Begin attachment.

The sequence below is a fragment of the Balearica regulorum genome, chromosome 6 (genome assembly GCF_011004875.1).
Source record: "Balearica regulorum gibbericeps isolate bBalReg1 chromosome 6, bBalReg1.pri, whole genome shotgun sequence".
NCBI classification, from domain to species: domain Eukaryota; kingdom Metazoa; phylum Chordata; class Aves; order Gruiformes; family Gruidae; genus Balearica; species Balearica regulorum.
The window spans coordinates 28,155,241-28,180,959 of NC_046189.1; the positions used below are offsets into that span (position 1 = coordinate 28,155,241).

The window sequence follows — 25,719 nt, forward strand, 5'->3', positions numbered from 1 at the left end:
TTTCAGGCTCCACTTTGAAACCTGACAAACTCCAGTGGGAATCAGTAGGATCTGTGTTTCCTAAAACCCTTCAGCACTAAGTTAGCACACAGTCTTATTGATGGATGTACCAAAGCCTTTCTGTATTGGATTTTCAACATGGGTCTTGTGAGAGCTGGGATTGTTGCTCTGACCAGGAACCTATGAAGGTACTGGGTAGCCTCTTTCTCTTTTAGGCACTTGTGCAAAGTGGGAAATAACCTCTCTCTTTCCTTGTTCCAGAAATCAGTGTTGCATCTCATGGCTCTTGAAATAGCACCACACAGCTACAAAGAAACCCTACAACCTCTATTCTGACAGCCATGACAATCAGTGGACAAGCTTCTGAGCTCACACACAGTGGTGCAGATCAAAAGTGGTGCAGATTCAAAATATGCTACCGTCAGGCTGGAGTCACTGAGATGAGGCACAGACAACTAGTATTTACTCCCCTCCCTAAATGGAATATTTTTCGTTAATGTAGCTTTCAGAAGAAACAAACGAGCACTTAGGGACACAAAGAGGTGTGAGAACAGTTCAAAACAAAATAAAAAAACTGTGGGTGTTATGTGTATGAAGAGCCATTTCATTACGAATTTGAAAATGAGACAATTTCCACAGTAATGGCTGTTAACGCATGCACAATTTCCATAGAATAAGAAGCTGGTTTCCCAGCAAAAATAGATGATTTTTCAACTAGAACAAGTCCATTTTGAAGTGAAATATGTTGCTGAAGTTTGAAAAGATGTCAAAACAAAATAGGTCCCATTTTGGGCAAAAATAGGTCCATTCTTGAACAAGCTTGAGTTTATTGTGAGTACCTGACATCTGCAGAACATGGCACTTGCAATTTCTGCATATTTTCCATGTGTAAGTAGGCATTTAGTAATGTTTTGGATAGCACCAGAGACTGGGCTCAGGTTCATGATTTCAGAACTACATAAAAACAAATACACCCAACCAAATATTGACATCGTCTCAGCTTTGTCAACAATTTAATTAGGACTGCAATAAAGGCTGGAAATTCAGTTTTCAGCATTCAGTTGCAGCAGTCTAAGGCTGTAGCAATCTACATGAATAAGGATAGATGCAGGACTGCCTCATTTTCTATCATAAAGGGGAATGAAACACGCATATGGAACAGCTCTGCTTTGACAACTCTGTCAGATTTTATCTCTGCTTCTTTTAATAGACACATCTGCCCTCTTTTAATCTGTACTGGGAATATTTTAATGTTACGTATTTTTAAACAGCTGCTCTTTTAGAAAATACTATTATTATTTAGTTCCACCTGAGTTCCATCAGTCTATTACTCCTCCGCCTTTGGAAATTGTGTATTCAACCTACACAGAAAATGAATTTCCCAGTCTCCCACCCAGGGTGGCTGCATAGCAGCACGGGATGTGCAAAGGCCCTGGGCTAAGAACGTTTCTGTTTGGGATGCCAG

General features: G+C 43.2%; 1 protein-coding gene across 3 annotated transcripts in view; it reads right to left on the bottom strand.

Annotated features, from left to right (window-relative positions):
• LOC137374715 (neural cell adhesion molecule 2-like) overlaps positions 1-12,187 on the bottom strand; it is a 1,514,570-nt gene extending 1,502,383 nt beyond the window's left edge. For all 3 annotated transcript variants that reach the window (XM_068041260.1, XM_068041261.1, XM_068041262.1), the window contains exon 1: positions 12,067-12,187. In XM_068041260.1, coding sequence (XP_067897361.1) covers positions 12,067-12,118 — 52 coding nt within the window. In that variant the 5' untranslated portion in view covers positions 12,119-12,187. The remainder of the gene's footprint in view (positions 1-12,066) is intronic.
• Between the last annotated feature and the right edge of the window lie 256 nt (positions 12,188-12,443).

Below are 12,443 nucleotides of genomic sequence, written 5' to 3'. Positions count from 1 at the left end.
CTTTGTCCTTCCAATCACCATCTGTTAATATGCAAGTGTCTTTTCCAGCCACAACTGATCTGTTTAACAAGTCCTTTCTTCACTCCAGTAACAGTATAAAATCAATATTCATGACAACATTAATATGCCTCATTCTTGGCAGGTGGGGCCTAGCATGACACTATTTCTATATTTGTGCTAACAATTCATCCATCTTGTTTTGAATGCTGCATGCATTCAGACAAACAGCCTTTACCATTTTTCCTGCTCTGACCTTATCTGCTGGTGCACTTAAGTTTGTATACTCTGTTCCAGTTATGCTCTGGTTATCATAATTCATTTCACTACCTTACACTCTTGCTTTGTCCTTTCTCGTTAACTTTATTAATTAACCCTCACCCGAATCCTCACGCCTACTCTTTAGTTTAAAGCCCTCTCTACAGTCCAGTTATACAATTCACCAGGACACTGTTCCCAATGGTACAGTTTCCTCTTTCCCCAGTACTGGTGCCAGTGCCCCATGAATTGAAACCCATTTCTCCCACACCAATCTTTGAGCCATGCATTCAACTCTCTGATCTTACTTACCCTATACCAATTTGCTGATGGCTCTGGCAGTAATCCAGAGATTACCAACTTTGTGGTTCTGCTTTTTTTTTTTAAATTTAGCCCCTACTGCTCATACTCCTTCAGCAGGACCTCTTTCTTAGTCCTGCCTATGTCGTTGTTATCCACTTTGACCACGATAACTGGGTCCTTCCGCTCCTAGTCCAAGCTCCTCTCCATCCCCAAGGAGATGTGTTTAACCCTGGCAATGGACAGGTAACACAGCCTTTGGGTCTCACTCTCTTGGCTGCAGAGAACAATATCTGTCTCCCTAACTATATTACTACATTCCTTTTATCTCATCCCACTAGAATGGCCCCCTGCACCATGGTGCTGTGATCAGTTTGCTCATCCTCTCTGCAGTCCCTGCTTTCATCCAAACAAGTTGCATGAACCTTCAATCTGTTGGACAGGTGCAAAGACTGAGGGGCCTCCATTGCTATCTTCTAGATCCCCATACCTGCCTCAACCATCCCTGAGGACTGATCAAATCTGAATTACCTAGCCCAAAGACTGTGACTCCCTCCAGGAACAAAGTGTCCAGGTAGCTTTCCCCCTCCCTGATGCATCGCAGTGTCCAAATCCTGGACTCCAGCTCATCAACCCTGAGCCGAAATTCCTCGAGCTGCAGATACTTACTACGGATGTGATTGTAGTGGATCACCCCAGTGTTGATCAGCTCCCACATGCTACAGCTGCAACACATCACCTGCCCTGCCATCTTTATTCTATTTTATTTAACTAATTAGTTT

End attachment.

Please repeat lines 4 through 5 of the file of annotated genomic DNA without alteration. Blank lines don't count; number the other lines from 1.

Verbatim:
The window spans coordinates 28,155,241-28,180,959 of NC_046189.1; the positions used below are offsets into that span (position 1 = coordinate 28,155,241).

The window sequence follows — 25,719 nt, forward strand, 5'->3', positions numbered from 1 at the left end: